Online Chat with Kristina Eversole

October 28, 2007

On Tuesday, Oct. 23, The Herald-Mail hosted a live online chat with Katrina Eversole, the Commission on Aging's Medicare insurance specialist. The following is an edited transcript of that chat.

Moderator: The Medicare Part D prescription program has been operating for a year now. Have there been any major problems with it so far?

Eversole: Actually, initial enrollment started in November 2005, and ended May 15, 2006. Then there were a few months before the first annual enrollment, which started again in November 2006. Annual enrollments are from Nov. 15 until Dec. 31 each year. There were many problems, and unbelievably, the SHIP (Senior Health Insurance Program through the Washington County Commission on Aging) office is still dealing with many issues. But they are slowly being ironed out. I would say the major problem would be the Medicare beneficiaries that were "auto-assigned," and found themselves in an unacceptable Rx plan.


Moderator: If I chose a drug plan during the last enrollment session, how can I decide now whether it's still the best one for me?

Eversole: Clearly, the best way to see if you are in the least expensive Medicare D plan is to come to one of our 10 enrollment events scheduled in November and December. A trained counselor will sit with you and enter your personal data into the Medicare Web site, and it will search the 50-plus drug plans in Maryland to see how they compare.

Moderator: I know there are Web sites available with information on Part D issues. Which have the best information?

Eversole: is where you will find the most up-to-date information, along with the plan finder tool that allows you to do the drug searches. Also, which deals with upcoming events, Medicare regulations, information on Medigap and other types of insurance. You can obtain information for your specific state and county.

Moderator: Are there sessions scheduled as there were last year to help Part D recipients re-enroll? If so, where can I get a schedule?

Eversole: There are 10 sessions scheduled through the Washington County Commission on Aging. No appointment is necessary. Items to bring would be your Medicare card and a list of your prescription drugs and dosages. Or, if it's easier, put the drug bottles in a bag.

Scheduled enrollment events will be held from 9:30 a.m. to noon and 1:30 to 3:30 p.m. on the following dates:

November events - Thursday, Nov. 15 - Washington County Commission on Aging (WCCOA); Tuesday, Nov. 20 - WCCOA; Tuesday, Nov. 27 - Washington County Free Library; Thursday, Nov. 29 - WCCOA.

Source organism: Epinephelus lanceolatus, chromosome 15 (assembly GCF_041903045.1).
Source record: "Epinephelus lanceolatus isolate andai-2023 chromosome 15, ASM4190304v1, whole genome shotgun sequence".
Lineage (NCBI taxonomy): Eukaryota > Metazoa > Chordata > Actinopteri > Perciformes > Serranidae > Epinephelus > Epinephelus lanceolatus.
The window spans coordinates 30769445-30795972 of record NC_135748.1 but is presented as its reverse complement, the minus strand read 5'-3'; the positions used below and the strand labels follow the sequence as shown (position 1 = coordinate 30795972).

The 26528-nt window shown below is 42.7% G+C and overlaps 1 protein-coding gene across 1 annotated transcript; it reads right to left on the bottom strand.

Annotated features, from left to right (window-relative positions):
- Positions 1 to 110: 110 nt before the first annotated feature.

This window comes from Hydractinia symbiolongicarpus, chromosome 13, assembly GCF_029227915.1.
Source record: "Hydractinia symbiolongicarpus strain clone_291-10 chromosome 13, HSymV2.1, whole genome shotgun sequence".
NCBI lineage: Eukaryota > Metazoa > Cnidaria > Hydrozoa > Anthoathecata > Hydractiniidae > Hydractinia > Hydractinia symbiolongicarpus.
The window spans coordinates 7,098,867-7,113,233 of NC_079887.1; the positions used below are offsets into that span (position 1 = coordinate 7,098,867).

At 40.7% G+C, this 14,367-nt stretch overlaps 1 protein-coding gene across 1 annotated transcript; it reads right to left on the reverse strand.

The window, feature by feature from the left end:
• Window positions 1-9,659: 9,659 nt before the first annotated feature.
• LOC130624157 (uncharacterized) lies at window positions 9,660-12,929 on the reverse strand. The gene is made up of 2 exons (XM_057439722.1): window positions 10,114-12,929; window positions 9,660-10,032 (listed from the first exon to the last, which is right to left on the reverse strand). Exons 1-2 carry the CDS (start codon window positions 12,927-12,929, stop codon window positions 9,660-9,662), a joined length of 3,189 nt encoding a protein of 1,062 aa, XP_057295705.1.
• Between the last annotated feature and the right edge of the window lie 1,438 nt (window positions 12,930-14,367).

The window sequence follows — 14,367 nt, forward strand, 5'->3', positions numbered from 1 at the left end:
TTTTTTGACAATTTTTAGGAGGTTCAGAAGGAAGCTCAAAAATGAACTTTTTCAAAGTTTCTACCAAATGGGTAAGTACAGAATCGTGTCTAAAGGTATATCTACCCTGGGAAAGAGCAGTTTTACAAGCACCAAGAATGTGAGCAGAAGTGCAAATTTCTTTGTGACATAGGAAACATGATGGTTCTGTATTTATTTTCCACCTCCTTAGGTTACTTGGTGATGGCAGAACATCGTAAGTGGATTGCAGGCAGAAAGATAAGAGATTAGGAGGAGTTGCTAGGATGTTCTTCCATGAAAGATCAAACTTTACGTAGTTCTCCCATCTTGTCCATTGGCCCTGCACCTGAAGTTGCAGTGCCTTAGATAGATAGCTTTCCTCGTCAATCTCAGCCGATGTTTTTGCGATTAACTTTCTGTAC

December events - Tuesday, Dec. 4 - Library; Thursday, Dec. 6 - WCCOA; Tuesday, Dec. 11 - WCCOA; Thursday, Dec. 13 - Library; Tuesday, Dec. 18 - Library; Thursday, Dec. 20 - WCCOA.

The Washington County Free Library is at 100 S. Potomac St. in downtown Hagerstown. Enrollment events will be held in the second floor computer lab. There is free parking and you may check at the front desk for elevator access.

The Washington County Commission on Aging (301-790-0275) is at 140 W. Franklin St., on the fourth floor of the Aspiring To Serve building. There is elevator access and parking in the Christ's Reformed Church lot on the left side of median (spaces 48-82). Those with a disability may park in the "Aspiring to Serve" lot against the brick wall facing Prospect Street.

Moderator: Is this a one-person show, or do you have some help with these enrollment events?

Eversole: There's a lot that goes into preparing for a public enrollment, not knowing the numbers you'll be dealing with. There are more than 25,000 Medicare beneficiaries in Washington County, including those who are disabled. There are four sessions scheduled at the Washington County Free Library, and we thank them for opening their doors to us. Enrollments are done in the second floor computer lab and it creates a lot of excitement in an otherwise quiet library atmosphere. There are six sessions scheduled for the offices of the Commission on Aging at 140 W. Franklin St. on the fourth floor of the Aspiring to Serve Building (Beside Christ Reformed Church).

All of these sessions are on a first-come, first-serve basis, but you will have the opportunity to sit with a well-trained counselor on a one-on-one basis in front of the computer so you can see the results for yourself. The Commission on Aging feels fortunate to be at our new location due to the generosity of the County Commissioners.

Patti: Do people have to re-enroll every year?

Eversole: Plans that will be discontinuing service will send notices to their members. I know there is a lot of publicity stating that if you're happy with your plan, you need not change. But I encourage everyone to come out to one of the enrollments and take a look at the new 2008 plans because premiums have changed, co-payments have changed and formularies (a list of drugs that the plans cover) have changed. Surprisingly, this may save you lots of money.

Closing remarks: Since this is the most dramatic national change in Medicare since its inception, it has been a challenge to the health-care community. I know it has also been stressful for seniors. The Commission on Aging decided to be proactive and offer as much assistance as we could provide to simplify this otherwise complicated procedure. I hope to see many of you at our enrollment events.

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